The image of rural America in the public psyche conjures up scenes of the new frontier: pastoral scenes, expansive farmland, tight-knit communities, and unlimited potential. Despite these idyllic stereotypes, people in rural America actually face greater material hardships and greater barriers to opportunity than people living in metro areas. Rural Americans work as many hours but earn far less and are more reliant on Social Security and the safety net to meet basic needs. Putting it plainly, compared to residents of metro areas, they have less education, poorer health, and are less likely to have access to decent affordable housing, public transportation, and quality medical care they can afford.
In order to unleash rural communities’ full potential, it is imperative to understand the challenges facing families living in diverse rural areas such as Appalachia, the coloñias of South Texas, the Native American reservations of the Midwest, and the stricken Gulf Coast region, and to invest in solutions that will help not only rural residents but all Americans to prosper. The cuts expected in the latest deficit reduction deal will make this task more difficult.
In 2009, the year for which the latest data are available, 17 percent of Americans living in rural areas lived in poverty, topping the poverty rate in metro areas by nearly 3 percentage points. In the South, where rural poverty is concentrated among communities of color, more than one in five people in rural areas were living below the poverty line. Seniors and children in rural areas struggle the most. Nearly half of all children in rural areas live in households with incomes of less than twice the poverty level. And more than 40 percent of seniors in rural areas struggle to get by on low incomes compared to 32 percent of seniors in metro areas.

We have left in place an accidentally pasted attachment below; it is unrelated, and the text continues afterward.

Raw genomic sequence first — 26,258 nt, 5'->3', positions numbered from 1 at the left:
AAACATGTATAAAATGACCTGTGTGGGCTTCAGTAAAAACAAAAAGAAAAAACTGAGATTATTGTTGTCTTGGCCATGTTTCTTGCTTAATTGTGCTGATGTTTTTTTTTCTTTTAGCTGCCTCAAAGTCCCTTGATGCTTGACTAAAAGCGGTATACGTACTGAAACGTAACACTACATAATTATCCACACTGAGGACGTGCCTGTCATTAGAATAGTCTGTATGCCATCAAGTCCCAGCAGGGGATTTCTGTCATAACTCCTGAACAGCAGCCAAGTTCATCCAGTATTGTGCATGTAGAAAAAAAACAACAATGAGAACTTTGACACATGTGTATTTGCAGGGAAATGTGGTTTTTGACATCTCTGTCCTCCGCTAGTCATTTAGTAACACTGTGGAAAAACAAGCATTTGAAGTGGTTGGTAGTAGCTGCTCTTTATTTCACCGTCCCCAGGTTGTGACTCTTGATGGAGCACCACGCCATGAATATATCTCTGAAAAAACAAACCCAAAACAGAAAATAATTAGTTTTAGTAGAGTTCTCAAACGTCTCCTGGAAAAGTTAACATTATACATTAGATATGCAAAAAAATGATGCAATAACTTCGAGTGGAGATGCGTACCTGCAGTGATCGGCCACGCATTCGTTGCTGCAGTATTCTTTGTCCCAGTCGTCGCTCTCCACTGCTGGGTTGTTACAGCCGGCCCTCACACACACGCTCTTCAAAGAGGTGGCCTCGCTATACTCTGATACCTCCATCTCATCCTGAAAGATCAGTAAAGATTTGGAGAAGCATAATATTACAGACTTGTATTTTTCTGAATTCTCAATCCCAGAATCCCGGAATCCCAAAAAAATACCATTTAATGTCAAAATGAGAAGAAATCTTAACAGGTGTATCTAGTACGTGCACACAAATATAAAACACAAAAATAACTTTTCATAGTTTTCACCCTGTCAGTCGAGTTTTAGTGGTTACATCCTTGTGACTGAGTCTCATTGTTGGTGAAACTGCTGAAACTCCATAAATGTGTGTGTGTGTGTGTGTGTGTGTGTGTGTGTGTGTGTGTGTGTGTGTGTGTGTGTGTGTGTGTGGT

Americans living in rural areas have reduced transportation options, which can make accessing jobs and economic opportunity in metro areas more difficult, and limited access to broadband can hinder job searches and online entrepreneurship. Families living in rural poverty also have reduced access to health care resources. Since the rural care model provides primary and urgent care in remote areas and refers patients needing specialized care to regional hospitals, low-income families often struggle with cost and access to specialized care. Lack of affordable or accessible transportation options can also isolate low-income families in rural areas from the health services they need to fight an illness, care for an elderly loved one, or provide children with the preventive care services.
Workers in rural areas are also less likely than urban and suburban workers to have access to paid sick days, according to the Carsey Institute at the University of New Hampshire. Paid sick days are an important benefit employers offer to permit employees the time to take care of themselves and their families without the threat of job loss or a docked paycheck. A staggering 76 percent of rural part-time workers lack access to paid sick days, as compared to 60 percent of all part-time workers. Poor quality jobs that come with few other benefits are more likely to come without access to paid sick days.
Deficit reduction will cut crucial programs
Lawmakers too often leave concerns like these and others facing low-income families out of important policy debates in which such families have much at stake. The recent debt deal, passed by Congress and signed into law by President Obama last week, is no exception. The 11th hour deal placed a tight cap on discretionary spending, the part of the budget that funds many basic human services programs, yielding nearly $1 trillion in deficit reduction over the next 10 years.